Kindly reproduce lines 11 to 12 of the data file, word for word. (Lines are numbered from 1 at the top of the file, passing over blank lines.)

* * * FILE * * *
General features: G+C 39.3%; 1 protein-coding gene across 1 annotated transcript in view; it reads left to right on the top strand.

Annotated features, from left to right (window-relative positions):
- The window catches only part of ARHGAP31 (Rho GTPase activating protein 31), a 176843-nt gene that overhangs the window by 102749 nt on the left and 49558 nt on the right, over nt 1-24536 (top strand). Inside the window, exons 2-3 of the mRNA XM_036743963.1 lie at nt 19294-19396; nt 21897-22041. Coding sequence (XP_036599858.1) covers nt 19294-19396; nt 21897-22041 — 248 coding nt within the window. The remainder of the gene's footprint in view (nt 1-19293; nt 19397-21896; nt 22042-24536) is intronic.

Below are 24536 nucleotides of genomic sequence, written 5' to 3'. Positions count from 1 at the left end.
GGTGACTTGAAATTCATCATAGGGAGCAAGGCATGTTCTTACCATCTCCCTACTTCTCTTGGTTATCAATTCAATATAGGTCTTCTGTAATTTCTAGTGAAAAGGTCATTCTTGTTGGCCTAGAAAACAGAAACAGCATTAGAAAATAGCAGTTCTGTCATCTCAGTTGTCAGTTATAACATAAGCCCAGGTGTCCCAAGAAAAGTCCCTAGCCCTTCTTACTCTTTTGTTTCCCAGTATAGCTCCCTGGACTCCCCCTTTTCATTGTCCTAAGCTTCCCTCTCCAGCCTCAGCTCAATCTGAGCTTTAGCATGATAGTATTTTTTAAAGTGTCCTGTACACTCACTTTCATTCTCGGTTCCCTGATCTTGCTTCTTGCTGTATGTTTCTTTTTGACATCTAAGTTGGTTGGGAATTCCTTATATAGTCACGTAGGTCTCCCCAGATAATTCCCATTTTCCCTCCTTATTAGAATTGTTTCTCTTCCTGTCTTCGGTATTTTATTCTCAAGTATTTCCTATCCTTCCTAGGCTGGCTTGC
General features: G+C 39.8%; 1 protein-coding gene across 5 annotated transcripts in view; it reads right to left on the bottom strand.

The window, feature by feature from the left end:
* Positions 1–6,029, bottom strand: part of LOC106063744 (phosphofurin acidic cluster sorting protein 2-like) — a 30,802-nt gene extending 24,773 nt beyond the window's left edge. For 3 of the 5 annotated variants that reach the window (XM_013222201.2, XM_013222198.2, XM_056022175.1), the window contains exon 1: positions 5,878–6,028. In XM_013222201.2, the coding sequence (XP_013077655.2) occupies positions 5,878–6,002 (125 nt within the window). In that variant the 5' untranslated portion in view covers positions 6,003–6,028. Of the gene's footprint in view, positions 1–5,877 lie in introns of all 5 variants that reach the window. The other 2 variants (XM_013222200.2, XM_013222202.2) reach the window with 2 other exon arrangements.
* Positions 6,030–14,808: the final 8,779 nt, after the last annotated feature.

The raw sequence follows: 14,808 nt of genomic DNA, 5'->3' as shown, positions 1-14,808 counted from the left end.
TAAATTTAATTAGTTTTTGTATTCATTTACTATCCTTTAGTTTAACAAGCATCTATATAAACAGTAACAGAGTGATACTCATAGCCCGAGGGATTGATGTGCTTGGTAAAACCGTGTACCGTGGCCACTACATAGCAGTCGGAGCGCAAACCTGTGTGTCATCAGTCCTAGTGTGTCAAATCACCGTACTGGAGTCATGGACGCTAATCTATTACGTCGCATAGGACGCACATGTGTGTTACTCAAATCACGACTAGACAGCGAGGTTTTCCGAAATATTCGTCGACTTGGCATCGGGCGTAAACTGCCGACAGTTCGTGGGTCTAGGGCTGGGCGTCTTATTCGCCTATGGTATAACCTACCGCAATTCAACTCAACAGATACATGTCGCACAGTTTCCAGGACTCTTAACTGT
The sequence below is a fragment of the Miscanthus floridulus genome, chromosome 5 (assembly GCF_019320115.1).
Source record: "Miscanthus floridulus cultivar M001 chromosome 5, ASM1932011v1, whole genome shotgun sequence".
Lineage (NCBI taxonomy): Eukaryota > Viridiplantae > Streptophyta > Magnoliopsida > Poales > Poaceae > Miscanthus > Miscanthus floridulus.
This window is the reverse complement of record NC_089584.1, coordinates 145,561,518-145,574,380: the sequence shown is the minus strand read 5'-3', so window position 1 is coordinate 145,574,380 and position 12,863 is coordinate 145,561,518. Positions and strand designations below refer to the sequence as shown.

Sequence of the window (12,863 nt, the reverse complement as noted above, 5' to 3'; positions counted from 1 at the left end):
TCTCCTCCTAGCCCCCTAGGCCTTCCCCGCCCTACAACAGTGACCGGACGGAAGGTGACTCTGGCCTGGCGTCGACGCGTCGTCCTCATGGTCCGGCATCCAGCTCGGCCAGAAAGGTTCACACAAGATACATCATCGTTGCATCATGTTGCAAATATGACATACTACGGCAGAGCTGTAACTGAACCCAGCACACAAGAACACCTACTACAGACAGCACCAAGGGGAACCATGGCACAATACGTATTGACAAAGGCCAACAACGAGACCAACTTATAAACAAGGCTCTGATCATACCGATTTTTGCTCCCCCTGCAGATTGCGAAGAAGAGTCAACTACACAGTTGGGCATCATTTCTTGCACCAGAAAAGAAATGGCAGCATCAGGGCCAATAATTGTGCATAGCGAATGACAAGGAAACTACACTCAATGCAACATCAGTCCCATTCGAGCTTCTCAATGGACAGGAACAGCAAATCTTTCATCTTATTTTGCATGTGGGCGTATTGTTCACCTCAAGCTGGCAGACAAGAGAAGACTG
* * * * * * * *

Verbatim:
TAAATTTAATTAGTTTTTGTATTCATTTACTATCCTTTAGTTTAACAAGCATCTATATAAACAGTAACAGAGTGATACTCATAGCCCGAGGGATTGATGTGCTTGGTAAAACCGTGTACCGTGGCCACTACATAGCAGTCGGAGCGCAAACCTGTGTGTCATCAGTCCTAGTGTGTCAAATCACCGTACTGGAGTCATGGACGCTAATCTATTACGTCGCATAGGACGCACATGTGTGTTACTCAAATCACGACTAGACAGCGAGGTTTTCCGAAATATTCGTCGACTTGGCATCGGGCGTAAACTGCCGACAGTTCGTGGGTCTAGGGCTGGGCGTCTTATTCGCCTATGGTATAACCTACCGCAATTCAACTCAACAGATACATGTCGCACAGTTTCCAGGACTCTTAACTGT
The sequence below is a fragment of the Miscanthus floridulus genome, chromosome 5 (assembly GCF_019320115.1).